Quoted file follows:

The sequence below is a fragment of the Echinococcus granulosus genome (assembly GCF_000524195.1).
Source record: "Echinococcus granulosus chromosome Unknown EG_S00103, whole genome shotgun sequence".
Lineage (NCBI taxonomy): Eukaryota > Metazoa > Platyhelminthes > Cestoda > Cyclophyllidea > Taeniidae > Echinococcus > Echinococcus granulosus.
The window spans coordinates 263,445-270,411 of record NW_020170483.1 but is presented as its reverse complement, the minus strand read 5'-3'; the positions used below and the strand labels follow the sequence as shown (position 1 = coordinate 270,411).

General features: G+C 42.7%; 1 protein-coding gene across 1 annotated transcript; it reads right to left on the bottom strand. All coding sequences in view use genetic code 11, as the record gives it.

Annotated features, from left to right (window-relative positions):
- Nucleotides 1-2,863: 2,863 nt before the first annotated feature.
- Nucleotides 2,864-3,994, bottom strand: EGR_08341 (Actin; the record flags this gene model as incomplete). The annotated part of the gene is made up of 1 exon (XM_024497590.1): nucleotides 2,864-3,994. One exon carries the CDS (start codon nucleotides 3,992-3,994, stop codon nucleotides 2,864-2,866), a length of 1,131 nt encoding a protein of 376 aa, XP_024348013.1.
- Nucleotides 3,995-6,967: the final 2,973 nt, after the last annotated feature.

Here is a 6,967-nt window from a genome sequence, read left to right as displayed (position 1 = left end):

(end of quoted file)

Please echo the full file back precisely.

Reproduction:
The sequence below is a fragment of the Echinococcus granulosus genome (assembly GCF_000524195.1).
Source record: "Echinococcus granulosus chromosome Unknown EG_S00103, whole genome shotgun sequence".
Lineage (NCBI taxonomy): Eukaryota > Metazoa > Platyhelminthes > Cestoda > Cyclophyllidea > Taeniidae > Echinococcus > Echinococcus granulosus.
The window spans coordinates 263,445-270,411 of record NW_020170483.1 but is presented as its reverse complement, the minus strand read 5'-3'; the positions used below and the strand labels follow the sequence as shown (position 1 = coordinate 270,411).

General features: G+C 42.7%; 1 protein-coding gene across 1 annotated transcript; it reads right to left on the bottom strand. All coding sequences in view use genetic code 11, as the record gives it.

Annotated features, from left to right (window-relative positions):
- Nucleotides 1-2,863: 2,863 nt before the first annotated feature.
- Nucleotides 2,864-3,994, bottom strand: EGR_08341 (Actin; the record flags this gene model as incomplete). The annotated part of the gene is made up of 1 exon (XM_024497590.1): nucleotides 2,864-3,994. One exon carries the CDS (start codon nucleotides 3,992-3,994, stop codon nucleotides 2,864-2,866), a length of 1,131 nt encoding a protein of 376 aa, XP_024348013.1.
- Nucleotides 3,995-6,967: the final 2,973 nt, after the last annotated feature.

Here is a 6,967-nt window from a genome sequence, read left to right as displayed (position 1 = left end):